> >
>

# Rafter layout from existing ridge.

#1
08-03-14, 07:21 AM
Member
Join Date: Sep 2005
Location: USA
Posts: 136
Rafter layout from existing ridge.

Sorry if this has been discussed already but maybe I'm using the wrong search terms...

Aside from holding a rafter in place and scribing, what is best way to layout rafter cuts (ridge, building line, and seat cut) to fit an existing structure? For example, an existing ridge board at a fixed height to an existing outside wall also of a fixed height, taking into account the H.A.P. and seat cut (birds mouth). I found lots of calculations and methods for determining ridge beam height for a new rafter layout but not so much the other way around. I'm sure it is just a matter of doing some calculations in reverse but I'm having a hard time grasping the concept.

Thanks!

#2
08-03-14, 07:33 AM
Member
Join Date: Oct 2008
Location: New England
Posts: 10,514
Hi mw, the pros will be along and I will be watching to see if they have a trick. One of the variables is how deep you cut the birds mouth. On a 2x4 wall (dating myself) I always cut the upper flat to be 3.5", but on a 2x6 wall a 5.5" cut might be more than you want, depending upon your rafter size.

I'm afraid, I fall into the scribing category, it is faster, and I like math.

Bud

#3
08-03-14, 07:36 AM
Member
Join Date: Sep 2005
Location: USA
Posts: 136
Thanks Bud. It's a 2X4 wall so I will be using a 3 1/2" seat cut. The problem with scribing is that it is hard to accomplish by yourself.

#4
08-03-14, 07:54 AM
Member
Join Date: Oct 2008
Location: New England
Posts: 10,514
Screw a 2x4 vertically to the ridge beam approximately where your rafter will line up with its position on the wall and drag one end of the rafter up just over the peak. Tack the rafter in place, it will now be the face dimension above where it will end up. At the birds mouth the flat portion needs to be lifted the same amount above the wall. Temporarily secure the birds mouth end to another vertical 2x4 and recheck the ridge end to be sure it didn't lift off of the beam.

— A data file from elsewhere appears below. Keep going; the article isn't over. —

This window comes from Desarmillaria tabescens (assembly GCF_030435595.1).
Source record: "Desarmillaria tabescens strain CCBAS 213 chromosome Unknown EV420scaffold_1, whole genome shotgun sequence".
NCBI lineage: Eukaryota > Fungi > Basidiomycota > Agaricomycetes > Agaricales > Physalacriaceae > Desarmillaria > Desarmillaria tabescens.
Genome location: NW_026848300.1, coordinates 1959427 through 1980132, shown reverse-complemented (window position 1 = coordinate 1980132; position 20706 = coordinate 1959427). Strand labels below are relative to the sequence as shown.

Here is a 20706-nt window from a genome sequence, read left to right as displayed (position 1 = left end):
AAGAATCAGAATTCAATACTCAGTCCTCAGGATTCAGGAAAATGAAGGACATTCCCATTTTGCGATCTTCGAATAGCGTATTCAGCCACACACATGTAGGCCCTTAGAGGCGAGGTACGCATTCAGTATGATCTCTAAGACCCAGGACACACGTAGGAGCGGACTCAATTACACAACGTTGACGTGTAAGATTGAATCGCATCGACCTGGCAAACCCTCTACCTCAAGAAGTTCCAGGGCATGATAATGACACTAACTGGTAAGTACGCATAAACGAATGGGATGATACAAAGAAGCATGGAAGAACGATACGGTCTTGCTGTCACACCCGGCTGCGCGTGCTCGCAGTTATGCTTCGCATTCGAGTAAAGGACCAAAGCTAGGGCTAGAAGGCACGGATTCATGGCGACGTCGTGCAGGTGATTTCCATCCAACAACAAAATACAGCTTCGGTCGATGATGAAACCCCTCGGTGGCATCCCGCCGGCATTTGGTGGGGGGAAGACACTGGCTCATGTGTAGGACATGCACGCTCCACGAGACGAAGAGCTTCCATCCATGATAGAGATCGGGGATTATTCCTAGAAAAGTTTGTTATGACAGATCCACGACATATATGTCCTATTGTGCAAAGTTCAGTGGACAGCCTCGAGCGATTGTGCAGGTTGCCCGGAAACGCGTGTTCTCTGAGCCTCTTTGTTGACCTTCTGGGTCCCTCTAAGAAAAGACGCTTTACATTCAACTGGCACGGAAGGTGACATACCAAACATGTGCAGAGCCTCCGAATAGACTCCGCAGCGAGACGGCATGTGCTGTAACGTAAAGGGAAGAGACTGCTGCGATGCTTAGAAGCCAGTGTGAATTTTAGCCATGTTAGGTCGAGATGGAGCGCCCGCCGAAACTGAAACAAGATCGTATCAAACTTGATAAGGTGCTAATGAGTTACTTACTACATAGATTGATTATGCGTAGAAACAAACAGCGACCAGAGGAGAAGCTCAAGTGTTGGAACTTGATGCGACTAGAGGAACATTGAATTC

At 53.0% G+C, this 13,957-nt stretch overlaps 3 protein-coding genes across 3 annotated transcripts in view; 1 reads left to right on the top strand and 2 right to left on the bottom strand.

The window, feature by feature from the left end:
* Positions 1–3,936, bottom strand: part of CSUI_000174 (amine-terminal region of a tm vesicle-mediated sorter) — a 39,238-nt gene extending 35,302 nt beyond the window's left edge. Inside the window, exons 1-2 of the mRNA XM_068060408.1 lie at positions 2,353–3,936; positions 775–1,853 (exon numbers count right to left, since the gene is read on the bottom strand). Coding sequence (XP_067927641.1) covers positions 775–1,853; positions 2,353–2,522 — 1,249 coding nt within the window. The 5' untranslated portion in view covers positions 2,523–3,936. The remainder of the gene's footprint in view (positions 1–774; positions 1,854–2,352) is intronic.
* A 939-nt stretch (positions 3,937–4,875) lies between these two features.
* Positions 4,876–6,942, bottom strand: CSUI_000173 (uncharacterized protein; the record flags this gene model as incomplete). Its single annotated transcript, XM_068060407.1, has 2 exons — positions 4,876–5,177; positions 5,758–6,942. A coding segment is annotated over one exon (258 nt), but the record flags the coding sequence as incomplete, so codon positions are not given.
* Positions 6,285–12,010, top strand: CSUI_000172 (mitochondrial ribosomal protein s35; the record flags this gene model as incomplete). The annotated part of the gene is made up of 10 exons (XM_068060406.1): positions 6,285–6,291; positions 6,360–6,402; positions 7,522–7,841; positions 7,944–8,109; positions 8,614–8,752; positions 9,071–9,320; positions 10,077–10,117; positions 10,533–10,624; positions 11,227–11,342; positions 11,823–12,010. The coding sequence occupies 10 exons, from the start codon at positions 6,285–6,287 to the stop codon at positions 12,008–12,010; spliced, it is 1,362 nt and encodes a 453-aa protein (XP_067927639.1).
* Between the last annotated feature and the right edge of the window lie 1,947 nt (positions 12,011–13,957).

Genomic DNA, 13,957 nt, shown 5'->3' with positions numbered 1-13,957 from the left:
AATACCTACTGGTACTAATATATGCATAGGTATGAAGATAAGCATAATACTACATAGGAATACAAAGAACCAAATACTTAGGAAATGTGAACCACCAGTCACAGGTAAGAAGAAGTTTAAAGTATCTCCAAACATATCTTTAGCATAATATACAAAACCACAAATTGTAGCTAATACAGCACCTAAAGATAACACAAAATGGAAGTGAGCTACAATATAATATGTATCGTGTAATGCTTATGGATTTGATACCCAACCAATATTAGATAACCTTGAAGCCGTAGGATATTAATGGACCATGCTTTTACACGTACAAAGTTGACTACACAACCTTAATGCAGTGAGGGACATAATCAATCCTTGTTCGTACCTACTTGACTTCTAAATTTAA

A little trial and error, but once in place draw the cut lines for top and bottom and you have your pattern. Once you cut your pattern, test it in other locations before you cut all of your rafters.

This is one of those "easier done than said" tasks.

Bud

#5
08-03-14, 08:02 AM
Member
Join Date: Sep 2005
Location: USA
Posts: 136
Thanks... I'll give that a try! Oh... and just to simplify things, I'm not concerned with the rafter tail length. I plan to snap a chalk line and cut them to size afterward.

#6
08-03-14, 08:18 AM
Member
Join Date: Oct 2008
Location: New England
Posts: 10,514
It is always amazing how difficult it is to build something simply square. Cut everything just as it should be and put it together and struggle to compensate for the irregularities. Let us know how it comes out.

Bud

#7
08-03-14, 11:01 AM
Member
Join Date: Feb 2006
Location: USA
Posts: 6,708
I would use a framing square to mark the ridge cut and the bird's mouth. I need to know the roof pitch to use this method.

#8
08-04-14, 05:56 AM
Member
Join Date: Sep 2005
Location: USA
Posts: 136
OK... So I've been doing more research on this subject and it seems like the consensus among the pros is that that scribing or something called the "block and string" method are the most practical ways to do this. Can anyone explain or maybe provide a link to this "block and string" method?

#9
08-05-14, 05:22 AM
Member
Join Date: Feb 2006
Location: USA
Posts: 6,708
Here is an explanation with pictures:

rafter length

#10
08-05-14, 03:46 PM
Member
Join Date: Sep 2005
Location: USA
Posts: 136
Thanks! His narrative is a bit hard to follow but I get the picture.

Posting Rules
You may not post new threads
You may not post replies
You may not post attachments
You may not edit your posts

BB code is On
Smilies are On
[IMG] code is On
HTML code is Off
Pingbacks are Off
Refbacks are Off